By A. Sherrod Blakely
WASHINGTON It was the perfect shot for Paul Pierce. A bigger defender was on him who bites on his rock-a-by jab step. The defender stepped back. Pierce pulled up and clang?
It was that kind of night for Pierce and the Boston Celtics, as they followed up a commanding first half lead over the Washington Wizards with a cringe-inducing collapse in the second half that ended with a disappointing 85-83 loss.
"I really thought we deserved to lose the game," said Celtics coach Doc Rivers.
Boston's loss snapped a five-game winning streak, while the victory ended a two-game skid for the Wizards (13-29) who are still among the league's worst teams.
"They played much harder than us in the second half," Rivers said. "Think about all the loose balls, tips, they dominated the 5050 game. We gave them a chance to see that they had a chance to beat us. When that happens, you lose games."
While the Celtics pride themselves on being a defensive-minded bunch, it was their offense that seemed to be in a major funk Saturday night.
It wasn't just that they were missing shots; they were missing the shots that on most nights, you can can count on going down.
Pierce's shot at the end of the game was an open look.
A few possessions earlier, Ray Allen had a wide open 3-pointer.
Before that, Allen missed a dunk.
Rajon Rondo. Garnett. Glen Davis.
Every Celtics player, at some point on Saturday, came up short when it came to making one of their bread-and-butter baskets.
And down the stretch, the Wizards were at the opposite end of the spectrum.
Arguably the biggest shot of the night was a 3-point bank shot by John Wall that gave the Wizards a 84-81 lead with 57.7 seconds to play.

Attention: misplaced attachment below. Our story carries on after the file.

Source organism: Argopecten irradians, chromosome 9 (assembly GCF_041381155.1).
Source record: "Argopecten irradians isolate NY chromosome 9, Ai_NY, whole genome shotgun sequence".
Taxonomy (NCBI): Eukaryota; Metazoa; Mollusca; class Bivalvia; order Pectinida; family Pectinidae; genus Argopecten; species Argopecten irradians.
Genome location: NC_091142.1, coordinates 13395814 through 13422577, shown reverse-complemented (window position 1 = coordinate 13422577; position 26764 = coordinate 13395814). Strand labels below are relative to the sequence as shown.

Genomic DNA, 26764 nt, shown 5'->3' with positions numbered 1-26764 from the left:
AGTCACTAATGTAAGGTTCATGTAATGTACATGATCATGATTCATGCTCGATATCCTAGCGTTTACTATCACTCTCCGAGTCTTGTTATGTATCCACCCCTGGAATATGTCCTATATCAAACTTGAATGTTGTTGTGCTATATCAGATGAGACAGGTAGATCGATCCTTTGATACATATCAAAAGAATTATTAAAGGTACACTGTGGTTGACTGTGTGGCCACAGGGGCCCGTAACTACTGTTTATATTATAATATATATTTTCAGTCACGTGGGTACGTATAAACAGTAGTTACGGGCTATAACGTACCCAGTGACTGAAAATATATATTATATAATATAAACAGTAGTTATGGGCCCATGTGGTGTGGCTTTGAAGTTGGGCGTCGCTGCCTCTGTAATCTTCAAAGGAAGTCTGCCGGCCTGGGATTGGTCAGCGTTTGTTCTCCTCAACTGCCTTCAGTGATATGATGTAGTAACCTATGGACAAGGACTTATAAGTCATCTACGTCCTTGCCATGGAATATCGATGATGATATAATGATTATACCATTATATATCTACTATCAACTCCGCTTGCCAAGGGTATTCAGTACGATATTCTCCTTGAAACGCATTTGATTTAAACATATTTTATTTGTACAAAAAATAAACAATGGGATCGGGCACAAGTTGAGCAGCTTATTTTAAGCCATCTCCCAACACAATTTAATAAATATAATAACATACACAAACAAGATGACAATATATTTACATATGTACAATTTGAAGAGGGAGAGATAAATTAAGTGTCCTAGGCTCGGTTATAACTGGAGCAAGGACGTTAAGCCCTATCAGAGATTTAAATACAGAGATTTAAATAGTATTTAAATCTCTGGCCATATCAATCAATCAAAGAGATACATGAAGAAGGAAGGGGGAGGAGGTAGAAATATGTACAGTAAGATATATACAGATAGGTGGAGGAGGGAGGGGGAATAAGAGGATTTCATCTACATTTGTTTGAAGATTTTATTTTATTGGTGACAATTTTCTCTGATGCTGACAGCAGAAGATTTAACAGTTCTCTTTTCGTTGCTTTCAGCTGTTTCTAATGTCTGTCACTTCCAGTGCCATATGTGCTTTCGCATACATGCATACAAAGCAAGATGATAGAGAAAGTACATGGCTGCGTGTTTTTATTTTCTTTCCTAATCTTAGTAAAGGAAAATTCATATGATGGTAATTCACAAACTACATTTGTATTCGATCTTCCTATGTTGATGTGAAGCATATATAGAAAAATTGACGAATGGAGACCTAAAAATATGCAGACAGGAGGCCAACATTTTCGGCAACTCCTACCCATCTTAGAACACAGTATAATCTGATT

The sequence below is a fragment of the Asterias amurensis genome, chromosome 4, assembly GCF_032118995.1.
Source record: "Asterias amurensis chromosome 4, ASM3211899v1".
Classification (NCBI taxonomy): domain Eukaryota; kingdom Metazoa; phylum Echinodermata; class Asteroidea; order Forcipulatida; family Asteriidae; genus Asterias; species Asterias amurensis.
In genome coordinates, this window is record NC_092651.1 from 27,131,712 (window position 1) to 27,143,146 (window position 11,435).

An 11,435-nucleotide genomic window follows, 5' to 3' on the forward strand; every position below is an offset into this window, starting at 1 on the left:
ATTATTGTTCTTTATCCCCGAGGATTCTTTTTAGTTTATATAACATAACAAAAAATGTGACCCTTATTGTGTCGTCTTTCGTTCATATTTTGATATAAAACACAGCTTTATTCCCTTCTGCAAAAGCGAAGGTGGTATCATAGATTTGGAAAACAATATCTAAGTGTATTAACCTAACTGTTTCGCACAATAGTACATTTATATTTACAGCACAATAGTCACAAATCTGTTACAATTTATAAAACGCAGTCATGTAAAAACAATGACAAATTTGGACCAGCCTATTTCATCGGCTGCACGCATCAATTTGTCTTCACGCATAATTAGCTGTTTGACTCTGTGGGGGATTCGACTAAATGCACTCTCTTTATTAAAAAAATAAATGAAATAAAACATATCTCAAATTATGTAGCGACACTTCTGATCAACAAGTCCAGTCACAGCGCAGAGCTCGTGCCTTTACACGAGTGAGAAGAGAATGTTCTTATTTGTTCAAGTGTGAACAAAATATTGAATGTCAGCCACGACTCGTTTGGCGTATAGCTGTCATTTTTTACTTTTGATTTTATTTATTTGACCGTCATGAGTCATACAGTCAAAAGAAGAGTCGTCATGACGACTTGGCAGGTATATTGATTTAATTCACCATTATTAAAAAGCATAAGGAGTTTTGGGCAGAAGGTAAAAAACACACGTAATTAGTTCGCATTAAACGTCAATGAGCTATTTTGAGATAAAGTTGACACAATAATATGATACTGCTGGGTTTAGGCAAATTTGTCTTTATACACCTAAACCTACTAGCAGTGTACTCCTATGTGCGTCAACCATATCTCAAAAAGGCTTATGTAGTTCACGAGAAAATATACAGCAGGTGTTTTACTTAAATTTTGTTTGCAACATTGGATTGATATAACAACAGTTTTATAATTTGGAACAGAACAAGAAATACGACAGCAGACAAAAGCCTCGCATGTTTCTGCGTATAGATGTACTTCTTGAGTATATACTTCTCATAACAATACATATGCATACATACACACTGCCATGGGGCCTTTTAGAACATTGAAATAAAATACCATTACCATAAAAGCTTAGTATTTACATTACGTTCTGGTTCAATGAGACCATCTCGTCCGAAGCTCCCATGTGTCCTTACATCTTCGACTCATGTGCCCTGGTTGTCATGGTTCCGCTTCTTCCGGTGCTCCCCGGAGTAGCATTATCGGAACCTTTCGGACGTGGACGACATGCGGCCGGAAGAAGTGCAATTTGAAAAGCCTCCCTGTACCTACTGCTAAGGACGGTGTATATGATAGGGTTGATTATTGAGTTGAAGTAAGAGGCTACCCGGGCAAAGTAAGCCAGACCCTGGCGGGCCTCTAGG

"I didn't call it, but I knew it was going to hit backboard," said Wall, who finished with 16 points, six rebounds and four assists. "I thought it was going to be a hard brick."
It ricocheted pretty hard off the backboard, but that didn't matter.
Wall's shot attempt achieved what so few of the Celtics' shots down the stretch could do - it went in.
"He (Wall) made some big plays," Rivers said. "The 3? Let's just say that's the basketball gods punishing us for the way that we played."
Added Pierce: "You see what happens. John Wall makes a bank shot that puts them ahead. It just came back to haunt us."
Even though the C's got a bunch of good shot attempts late in the game, Rivers was bothered by the game's pace.
"They were good shots, but they were all jump-shots," Rivers said. "My problem was our pace; we were walking the ball up the floor. We dribbled the life out of the game, everybody. We didn't go to the post. It was a jump shooting contest. When you're up 10 or 15 (points), jump-shots are easy. Then you squander the lead and then you're wide open, that trigger gets a little tighter."
Boston shot just 43 percent from the field, and misfired on 18 of their 23 shots in the fourth.
"When we had to get a bucket and we needed it, we couldn't," said Garnett.
As both teams misfired one off-the-mark shot for another, Washington gradually cut away at Boston's lead.
It wasn't until a driving lay-up by Wall with 2:35 to play did the Wizards take their first lead of the game.
The C's responded with a basket by Glen Davis that tied the score at 81 with 1:20 to play.
There was Wall right back at the C's, banking in a 3-pointer that gave Washington an 84-81 lead.
"It could have broken the backboard, but it went in for us and it was a game-changer," Wall said. "It was a big turning point for us."
And the C's to some degree, are at a turning point of sorts as well.
They don't play again until Tuesday against Cleveland, a game that they should win with relative ease.
But if there is a lesson to be learned, it's that no opponent, no matter how bad their record, no matter if you're home or on the road, can be taken for granted.
Because if you let them hang around too long, which is what the C's did on Saturday, it can hurt you.
"You can't give up big leads like that," Garnett said. "It's all about progress. We'll look at this and learn from it."